After delivering her firstborn just a few days ago, a white rhinoceros named Rihanna is adjusting to her role as a new mother in the Ramat Gan Safari’s Zoological Center.
Rihanna is happily nursing her son, Rami, who is the 14th white rhino to join the Safari’s herd – the largest in the greater European region. The male calf is the offspring of Rihanna, a 7.5-year old brought to the Safari four years ago from South Africa, and Atari, the site’s dominant male.
Just a few days before the birth, zookeepers noticed Rihanna’s udders filling and observed her retreating to more hidden parts of the facility’s Africa Park, a statement from the center said. Then early one morning at the end of January, they arrived to find the new rhino calf.
“Slowly and carefully they led the mom and baby into the ‘delivery room,’ a separate area in the African Park,” the statement said. “Rihanna is a natural mother; she is nursing and protecting her new son.”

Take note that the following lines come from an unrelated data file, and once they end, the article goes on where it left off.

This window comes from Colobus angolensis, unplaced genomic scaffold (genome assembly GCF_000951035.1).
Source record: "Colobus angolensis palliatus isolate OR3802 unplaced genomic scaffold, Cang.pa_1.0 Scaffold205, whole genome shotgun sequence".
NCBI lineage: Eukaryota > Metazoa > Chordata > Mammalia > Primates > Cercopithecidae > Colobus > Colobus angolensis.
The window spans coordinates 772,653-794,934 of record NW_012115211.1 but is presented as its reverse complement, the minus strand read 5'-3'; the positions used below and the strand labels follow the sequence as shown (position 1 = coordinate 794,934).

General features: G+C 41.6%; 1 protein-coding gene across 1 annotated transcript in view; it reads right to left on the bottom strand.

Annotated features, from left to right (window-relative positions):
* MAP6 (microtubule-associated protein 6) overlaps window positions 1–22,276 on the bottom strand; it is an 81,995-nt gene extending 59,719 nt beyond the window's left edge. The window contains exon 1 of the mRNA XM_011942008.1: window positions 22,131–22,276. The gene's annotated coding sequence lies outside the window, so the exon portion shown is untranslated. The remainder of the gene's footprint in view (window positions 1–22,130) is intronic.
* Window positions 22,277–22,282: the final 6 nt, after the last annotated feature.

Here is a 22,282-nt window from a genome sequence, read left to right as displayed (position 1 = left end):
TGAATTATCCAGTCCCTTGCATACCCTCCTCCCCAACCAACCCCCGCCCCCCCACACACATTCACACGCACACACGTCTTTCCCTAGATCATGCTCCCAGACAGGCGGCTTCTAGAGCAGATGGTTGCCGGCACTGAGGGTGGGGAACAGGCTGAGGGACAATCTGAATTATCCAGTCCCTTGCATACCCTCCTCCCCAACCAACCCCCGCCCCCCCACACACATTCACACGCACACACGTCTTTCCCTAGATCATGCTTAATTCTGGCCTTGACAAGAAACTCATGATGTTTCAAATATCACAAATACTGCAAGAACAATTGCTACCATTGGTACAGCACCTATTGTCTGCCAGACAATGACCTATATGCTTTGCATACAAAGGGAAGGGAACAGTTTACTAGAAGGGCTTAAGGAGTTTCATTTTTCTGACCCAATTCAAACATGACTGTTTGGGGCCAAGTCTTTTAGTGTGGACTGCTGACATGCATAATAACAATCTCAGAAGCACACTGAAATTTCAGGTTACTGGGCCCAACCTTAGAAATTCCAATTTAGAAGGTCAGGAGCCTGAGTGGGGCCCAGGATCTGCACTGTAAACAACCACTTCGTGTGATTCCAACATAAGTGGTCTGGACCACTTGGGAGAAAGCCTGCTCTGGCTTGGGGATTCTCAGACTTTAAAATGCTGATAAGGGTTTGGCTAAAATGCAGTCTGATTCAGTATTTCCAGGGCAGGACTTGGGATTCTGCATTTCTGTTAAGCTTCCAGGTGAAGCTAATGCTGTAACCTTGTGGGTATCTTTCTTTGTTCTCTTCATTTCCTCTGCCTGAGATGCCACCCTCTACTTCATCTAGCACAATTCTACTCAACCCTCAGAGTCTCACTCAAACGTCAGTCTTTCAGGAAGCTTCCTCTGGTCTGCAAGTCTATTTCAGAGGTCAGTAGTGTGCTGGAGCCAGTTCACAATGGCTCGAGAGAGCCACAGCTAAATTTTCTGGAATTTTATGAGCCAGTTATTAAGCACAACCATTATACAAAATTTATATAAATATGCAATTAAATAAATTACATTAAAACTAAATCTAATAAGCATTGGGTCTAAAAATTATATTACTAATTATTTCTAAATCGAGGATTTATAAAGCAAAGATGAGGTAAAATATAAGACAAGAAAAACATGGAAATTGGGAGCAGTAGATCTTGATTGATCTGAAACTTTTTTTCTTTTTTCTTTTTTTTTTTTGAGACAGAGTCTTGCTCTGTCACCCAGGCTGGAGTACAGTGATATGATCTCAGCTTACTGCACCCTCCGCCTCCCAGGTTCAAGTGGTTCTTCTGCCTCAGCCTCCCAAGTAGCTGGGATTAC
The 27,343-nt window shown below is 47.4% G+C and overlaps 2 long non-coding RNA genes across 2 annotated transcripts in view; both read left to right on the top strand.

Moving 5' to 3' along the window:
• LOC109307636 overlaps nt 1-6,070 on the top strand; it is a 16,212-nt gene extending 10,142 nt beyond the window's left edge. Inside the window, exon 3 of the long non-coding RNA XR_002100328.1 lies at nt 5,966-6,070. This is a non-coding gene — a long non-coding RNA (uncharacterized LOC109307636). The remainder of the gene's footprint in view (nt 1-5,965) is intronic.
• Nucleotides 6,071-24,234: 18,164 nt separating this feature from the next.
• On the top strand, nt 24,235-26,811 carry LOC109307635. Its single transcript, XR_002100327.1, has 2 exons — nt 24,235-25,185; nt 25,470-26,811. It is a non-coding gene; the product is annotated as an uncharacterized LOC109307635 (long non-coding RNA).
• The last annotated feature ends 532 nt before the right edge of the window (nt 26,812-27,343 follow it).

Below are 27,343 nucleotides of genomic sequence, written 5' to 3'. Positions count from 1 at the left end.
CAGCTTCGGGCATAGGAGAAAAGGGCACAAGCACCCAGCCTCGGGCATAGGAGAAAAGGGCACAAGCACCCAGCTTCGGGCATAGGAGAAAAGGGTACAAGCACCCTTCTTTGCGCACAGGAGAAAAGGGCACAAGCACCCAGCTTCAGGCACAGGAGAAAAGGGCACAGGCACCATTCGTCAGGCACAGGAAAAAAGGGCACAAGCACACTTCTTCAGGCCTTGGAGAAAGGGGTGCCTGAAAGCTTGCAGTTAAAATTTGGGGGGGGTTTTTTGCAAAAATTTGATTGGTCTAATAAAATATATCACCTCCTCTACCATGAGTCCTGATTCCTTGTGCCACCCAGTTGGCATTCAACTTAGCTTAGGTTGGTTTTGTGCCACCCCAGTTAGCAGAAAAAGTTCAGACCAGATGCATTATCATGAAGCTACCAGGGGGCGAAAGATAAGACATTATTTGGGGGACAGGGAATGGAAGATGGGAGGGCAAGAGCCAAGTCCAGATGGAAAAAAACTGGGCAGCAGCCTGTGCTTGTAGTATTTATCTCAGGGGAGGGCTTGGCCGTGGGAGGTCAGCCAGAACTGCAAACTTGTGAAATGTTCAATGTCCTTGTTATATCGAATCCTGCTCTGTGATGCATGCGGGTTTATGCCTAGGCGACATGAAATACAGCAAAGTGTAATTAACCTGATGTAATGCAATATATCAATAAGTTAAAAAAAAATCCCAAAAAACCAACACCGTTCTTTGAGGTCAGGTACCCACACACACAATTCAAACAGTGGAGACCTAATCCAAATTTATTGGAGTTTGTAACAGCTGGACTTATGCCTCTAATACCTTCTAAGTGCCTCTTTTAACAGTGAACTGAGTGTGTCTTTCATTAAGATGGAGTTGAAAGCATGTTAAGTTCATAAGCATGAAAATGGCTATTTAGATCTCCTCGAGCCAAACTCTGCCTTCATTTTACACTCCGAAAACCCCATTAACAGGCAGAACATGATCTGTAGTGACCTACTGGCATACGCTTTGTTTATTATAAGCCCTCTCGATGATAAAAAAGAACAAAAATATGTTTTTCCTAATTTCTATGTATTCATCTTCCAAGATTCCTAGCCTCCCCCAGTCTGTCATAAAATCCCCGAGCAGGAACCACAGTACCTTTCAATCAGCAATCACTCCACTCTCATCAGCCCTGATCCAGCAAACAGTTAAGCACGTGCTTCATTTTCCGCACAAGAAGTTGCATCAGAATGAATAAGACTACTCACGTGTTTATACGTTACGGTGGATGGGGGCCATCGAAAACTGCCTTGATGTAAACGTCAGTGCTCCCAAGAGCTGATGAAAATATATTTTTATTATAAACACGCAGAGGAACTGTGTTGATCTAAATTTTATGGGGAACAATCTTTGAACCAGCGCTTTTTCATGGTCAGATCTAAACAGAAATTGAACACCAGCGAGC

The zookeepers chose the name Rami for the newborn, after Rami Tam, who has supervised the African Park for 30 years and recently celebrated his 60th birthday. Rami is the 29th rhino to be born in the Safari.
White rhinoceroses (Ceratotherium simum) are the second largest land mammals in the world and are the only rhinos that are not classified as endangered, according to the World Wildlife Fund. Nonetheless, they are considered to be “near threatened,” as they are vulnerable to poachers seeking their horns.
Despite the fact that they are not technically endangered, the species is managed by the European Endangered Species Program of the European Association of Zoos and Aquaria – which includes 301 rhinos in 78 zoos, the statement said.